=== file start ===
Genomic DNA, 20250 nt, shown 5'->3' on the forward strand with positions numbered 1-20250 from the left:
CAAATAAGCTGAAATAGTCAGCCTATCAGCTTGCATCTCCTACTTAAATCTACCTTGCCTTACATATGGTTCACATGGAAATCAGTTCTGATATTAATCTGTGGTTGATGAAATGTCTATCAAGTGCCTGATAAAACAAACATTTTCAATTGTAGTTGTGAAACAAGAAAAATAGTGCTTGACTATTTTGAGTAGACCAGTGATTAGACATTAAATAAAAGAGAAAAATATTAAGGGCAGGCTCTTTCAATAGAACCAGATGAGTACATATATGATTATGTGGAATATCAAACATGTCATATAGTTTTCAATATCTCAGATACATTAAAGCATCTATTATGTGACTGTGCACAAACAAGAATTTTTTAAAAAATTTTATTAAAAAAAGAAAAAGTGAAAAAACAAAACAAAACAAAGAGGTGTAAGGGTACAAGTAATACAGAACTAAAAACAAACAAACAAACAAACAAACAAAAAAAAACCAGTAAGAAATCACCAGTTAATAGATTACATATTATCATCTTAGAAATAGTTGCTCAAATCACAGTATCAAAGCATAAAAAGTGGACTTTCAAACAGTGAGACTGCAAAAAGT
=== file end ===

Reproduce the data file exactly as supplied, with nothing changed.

Genomic DNA, 20250 nt, shown 5'->3' on the forward strand with positions numbered 1-20250 from the left:
CAAATAAGCTGAAATAGTCAGCCTATCAGCTTGCATCTCCTACTTAAATCTACCTTGCCTTACATATGGTTCACATGGAAATCAGTTCTGATATTAATCTGTGGTTGATGAAATGTCTATCAAGTGCCTGATAAAACAAACATTTTCAATTGTAGTTGTGAAACAAGAAAAATAGTGCTTGACTATTTTGAGTAGACCAGTGATTAGACATTAAATAAAAGAGAAAAATATTAAGGGCAGGCTCTTTCAATAGAACCAGATGAGTACATATATGATTATGTGGAATATCAAACATGTCATATAGTTTTCAATATCTCAGATACATTAAAGCATCTATTATGTGACTGTGCACAAACAAGAATTTTTTAAAAAATTTTATTAAAAAAAGAAAAAGTGAAAAAACAAAACAAAACAAAGAGGTGTAAGGGTACAAGTAATACAGAACTAAAAACAAACAAACAAACAAACAAACAAAAAAAAACCAGTAAGAAATCACCAGTTAATAGATTACATATTATCATCTTAGAAATAGTTGCTCAAATCACAGTATCAAAGCATAAAAAGTGGACTTTCAAACAGTGAGACTGCAAAAAGT